Septrin should not be used in pregnancy, particularly in the first trimester, unless clearly necessary. Folate supplementation should be considered if Septrin is used in pregnancy.

Sulfamethoxazole competes with bilirubin for binding to plasma albumin. As significantly maternally derived drug levels persist for several days in the newborn, there may be a risk of precipitating or exacerbating neonatal hyperbilirubinaemia, with an associated theoretical risk of kernicterus, when Septrin is administered to the mother near the time of delivery. This theoretical risk is particularly relevant in infants at increased risk of hyperbilirubinaemia, such as those who are preterm and those with glucose-6-phosphate dehydrogenase deficiency.

Lactation

The components of Septrin (trimethoprim and sulfamethoxazole) are excreted in breast milk. Administration of Septrin should be avoided in late pregnancy and in lactating mothers where the mother or infant has, or is at particular risk of developing, hyperbilirubinaemia. Additionally, administration of Septrin should be avoided in infants younger than eight weeks in view of the predisposition of young infants to hyperbilirubinaemia.

4.7 Effects on ability to drive and use machines

There have been no studies to investigate the effect of Septrin on driving performance or the ability to operate machinery. Further a detrimental effect on such activities cannot be predicted from the pharmacology of the drug. Nevertheless the clinical status of the patient and the adverse events profile of Septrin should be borne in mind when considering the patients ability to operate machinery.

4.8 Undesirable effects

As co-trimoxazole contains trimethoprim and a sulphonamide the type and frequency of adverse reactions associated with such compounds are expected to be consistent with extensive historical experience.

Data from large published clinical trials were used to determine the frequency of very common to rare adverse events. Very rare adverse events were primarily determined from post-marketing experience data and therefore refer to reporting rate rather than a "true" frequency. In addition, adverse events may vary in their incidence depending on the indication.

The following convention has been used for the classification of adverse events in terms of frequency:- Very common >1/10, common >1/100 and <1/10, uncommon >1/1000 and <1/100, rare >1/10,000 and <1/1000, very rare <1/10,000.

Infections and Infestations

Common:Monilial overgrowth

Blood and lymphatic system disorders

Very rare:

Leucopenia, neutropenia, thrombocytopenia, agranulocytosis, megaloblastic anaemia, aplastic anaemia, haemolytic anaemia, methaemoglobinaemia, eosinophilia, purpura, haemolysis in certain susceptible G-6-PD deficient patients

Immune system disorders

Very rare:

Serum sickness, anaphylaxis, allergic myocarditis, angioedema, drug fever, allergic vasculitis resembling Henoch-Schoenlein purpura, periarteritis nodosa, systemic lupus erythematosus

Metabolism and nutrition disorders

Very common:

Hyperkalaemia

Very rare:

Hypoglycaemia, hyponatraemia, anorexia

Psychiatric disorders

Very rare:

Depression, hallucinations

Nervous system disorders

Common:

Headache

Very rare:

Aseptic meningitis, convulsions, peripheral neuritis, ataxia, vertigo, tinnitus, dizziness

Aseptic meningitis was rapidly reversible on withdrawal of the drug, but recurred in a number of cases on re-exposure to either co-trimoxazole or to trimethoprim alone.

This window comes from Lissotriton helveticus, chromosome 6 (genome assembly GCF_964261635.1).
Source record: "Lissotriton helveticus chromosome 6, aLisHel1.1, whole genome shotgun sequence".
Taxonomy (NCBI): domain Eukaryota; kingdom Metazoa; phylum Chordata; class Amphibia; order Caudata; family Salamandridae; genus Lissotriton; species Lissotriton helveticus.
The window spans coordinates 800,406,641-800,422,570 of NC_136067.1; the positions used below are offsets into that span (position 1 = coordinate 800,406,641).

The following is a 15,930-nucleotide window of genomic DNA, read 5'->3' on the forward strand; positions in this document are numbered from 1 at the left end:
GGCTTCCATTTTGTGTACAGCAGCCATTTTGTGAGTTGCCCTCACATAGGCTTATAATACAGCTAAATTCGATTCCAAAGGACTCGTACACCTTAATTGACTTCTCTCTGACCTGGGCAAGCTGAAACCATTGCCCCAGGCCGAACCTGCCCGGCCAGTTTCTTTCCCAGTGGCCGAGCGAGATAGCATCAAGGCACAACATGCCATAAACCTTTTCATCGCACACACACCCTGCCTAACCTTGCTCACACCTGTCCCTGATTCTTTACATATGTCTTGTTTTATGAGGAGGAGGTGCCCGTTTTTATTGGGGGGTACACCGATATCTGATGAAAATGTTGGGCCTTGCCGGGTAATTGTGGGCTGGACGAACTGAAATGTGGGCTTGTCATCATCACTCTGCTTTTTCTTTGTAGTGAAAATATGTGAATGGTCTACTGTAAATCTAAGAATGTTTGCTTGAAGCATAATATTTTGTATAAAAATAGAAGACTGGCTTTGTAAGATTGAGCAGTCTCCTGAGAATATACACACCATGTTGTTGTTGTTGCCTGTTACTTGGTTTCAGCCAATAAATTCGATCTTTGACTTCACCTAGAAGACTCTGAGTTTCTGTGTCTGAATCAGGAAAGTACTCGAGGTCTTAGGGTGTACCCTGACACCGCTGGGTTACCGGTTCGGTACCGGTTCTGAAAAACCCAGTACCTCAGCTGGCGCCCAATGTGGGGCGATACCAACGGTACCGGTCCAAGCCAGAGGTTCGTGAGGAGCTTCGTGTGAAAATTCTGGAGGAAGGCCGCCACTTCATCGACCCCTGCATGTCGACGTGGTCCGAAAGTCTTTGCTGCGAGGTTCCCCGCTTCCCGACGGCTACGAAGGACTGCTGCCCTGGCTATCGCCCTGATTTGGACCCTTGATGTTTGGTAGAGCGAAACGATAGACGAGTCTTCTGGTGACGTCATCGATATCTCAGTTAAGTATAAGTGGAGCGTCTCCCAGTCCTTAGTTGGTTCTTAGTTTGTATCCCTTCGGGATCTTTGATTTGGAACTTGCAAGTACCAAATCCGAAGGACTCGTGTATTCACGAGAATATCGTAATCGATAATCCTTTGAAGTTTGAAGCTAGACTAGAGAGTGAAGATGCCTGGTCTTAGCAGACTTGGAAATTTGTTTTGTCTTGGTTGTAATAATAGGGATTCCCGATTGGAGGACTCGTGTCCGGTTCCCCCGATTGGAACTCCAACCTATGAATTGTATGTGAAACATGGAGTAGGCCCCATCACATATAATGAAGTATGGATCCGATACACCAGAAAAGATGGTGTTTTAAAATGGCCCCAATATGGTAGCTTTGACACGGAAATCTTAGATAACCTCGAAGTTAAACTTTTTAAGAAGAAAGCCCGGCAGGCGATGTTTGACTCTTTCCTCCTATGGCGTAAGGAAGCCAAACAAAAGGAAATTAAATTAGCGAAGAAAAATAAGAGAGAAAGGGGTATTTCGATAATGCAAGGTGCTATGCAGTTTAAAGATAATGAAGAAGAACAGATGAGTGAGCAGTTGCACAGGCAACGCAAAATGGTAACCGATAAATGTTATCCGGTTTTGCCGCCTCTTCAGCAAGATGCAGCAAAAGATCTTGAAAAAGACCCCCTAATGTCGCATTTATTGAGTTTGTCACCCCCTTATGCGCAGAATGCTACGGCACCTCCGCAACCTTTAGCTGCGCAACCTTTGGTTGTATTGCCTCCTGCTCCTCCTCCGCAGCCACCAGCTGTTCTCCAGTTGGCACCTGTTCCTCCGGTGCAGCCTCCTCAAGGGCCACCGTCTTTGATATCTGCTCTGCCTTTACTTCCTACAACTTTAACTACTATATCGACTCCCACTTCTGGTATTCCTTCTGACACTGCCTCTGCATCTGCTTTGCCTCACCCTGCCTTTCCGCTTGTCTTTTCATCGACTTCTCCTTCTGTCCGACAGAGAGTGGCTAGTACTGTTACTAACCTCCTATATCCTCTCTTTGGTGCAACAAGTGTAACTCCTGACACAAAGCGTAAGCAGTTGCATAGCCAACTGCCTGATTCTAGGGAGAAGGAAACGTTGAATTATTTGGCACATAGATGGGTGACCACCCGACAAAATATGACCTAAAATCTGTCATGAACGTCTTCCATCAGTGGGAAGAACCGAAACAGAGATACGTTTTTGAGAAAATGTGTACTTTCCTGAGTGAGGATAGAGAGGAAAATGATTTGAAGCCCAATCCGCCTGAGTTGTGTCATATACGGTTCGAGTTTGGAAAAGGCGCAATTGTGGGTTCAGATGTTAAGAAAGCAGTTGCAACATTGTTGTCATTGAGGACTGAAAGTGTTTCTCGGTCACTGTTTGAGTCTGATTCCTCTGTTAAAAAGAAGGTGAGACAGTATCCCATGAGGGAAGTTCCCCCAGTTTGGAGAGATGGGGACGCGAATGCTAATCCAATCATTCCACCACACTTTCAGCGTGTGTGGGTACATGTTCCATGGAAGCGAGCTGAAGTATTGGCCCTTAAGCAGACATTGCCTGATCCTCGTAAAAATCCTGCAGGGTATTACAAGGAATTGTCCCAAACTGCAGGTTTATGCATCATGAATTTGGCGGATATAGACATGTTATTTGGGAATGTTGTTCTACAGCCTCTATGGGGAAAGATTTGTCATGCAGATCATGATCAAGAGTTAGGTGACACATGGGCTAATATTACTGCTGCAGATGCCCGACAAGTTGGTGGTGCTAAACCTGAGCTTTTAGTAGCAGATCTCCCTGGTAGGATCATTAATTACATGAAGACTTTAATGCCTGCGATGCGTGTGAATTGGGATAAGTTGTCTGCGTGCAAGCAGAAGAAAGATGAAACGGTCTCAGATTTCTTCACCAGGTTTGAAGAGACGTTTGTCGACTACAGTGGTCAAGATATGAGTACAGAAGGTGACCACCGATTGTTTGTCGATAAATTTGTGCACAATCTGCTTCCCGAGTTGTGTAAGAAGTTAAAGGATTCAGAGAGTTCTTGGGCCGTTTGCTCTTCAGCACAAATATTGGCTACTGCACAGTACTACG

Respiratory, thoracic and mediastinal disorders

Very rare:

Cough, shortness of breath, pulmonary infiltrates

Cough, shortness of breath and pulmonary infiltrates may be early indicators of respiratory hypersensitivity which, while very rare, has been fatal.

Gastrointestinal disorders

Common:

Nausea, diarrhoea

Uncommon:

Vomiting

Very rare:

Glossitis, stomatitis, pseudomembranous colitis, pancreatitis

Eye Disorders

Very rare:

Uveitis

Hepatobiliary disorders

Very rare:

Elevation of serum transaminases, elevation of bilirubin levels, cholestatic jaundice, hepatic necrosis

Cholestatic jaundice and hepatic necrosis may be fatal.

Skin and subcutaneous tissue disorders

Common:

Skin rashes

Very rare:

Photosensitivity, exfoliative dermatitis, fixed drug eruption, erythema multiforme, severe cutaneous adverse reactions (SCARs): Stevens-Johnson syndrome (SJS) and toxic epidermal necrolysis (TEN) have been reported

Musculoskeletal and connective tissue disorders

Very rare:

Arthralgia, myalgia

Renal and urinary disorders

Very rare:

Impaired renal function (sometimes reported as renal failure), interstitial nephritis

Effects associated with Pneumocystis jiroveci (P. carinii) Pneumonitis (PCP) management

Very rare:

Severe hypersensitivity reactions, rash, fever, neutropenia, thrombocytopenia, raised liver enzymes, hyperkalaemia, hyponatraemia, rhabdomyolysis.

At the high dosages used for PCP management severe hypersensitivity reactions have been reported, necessitating cessation of therapy. If signs of bone marrow depression occur, the patient should be given calcium folinate supplementation (5-10 mg/day). Severe hypersensitivity reactions have been reported in PCP patients on re-exposure to co-trimoxazole, sometimes after a dosage interval of a few days. Rhabdomyolysis has been reported in HIV positive patients receiving co-trimoxazole for prophylaxis or treatment of PCP.

Overdose

The information provided in Overdose of Koan-I is based on data of another medicine with exactly the same composition as the Koan-I of the medicine (Sulphamethoxazole, Trimethoprim). Be careful and be sure to specify the information on the section Overdose in the instructions to the drug Koan-I directly from the package or from the pharmacist at the pharmacy.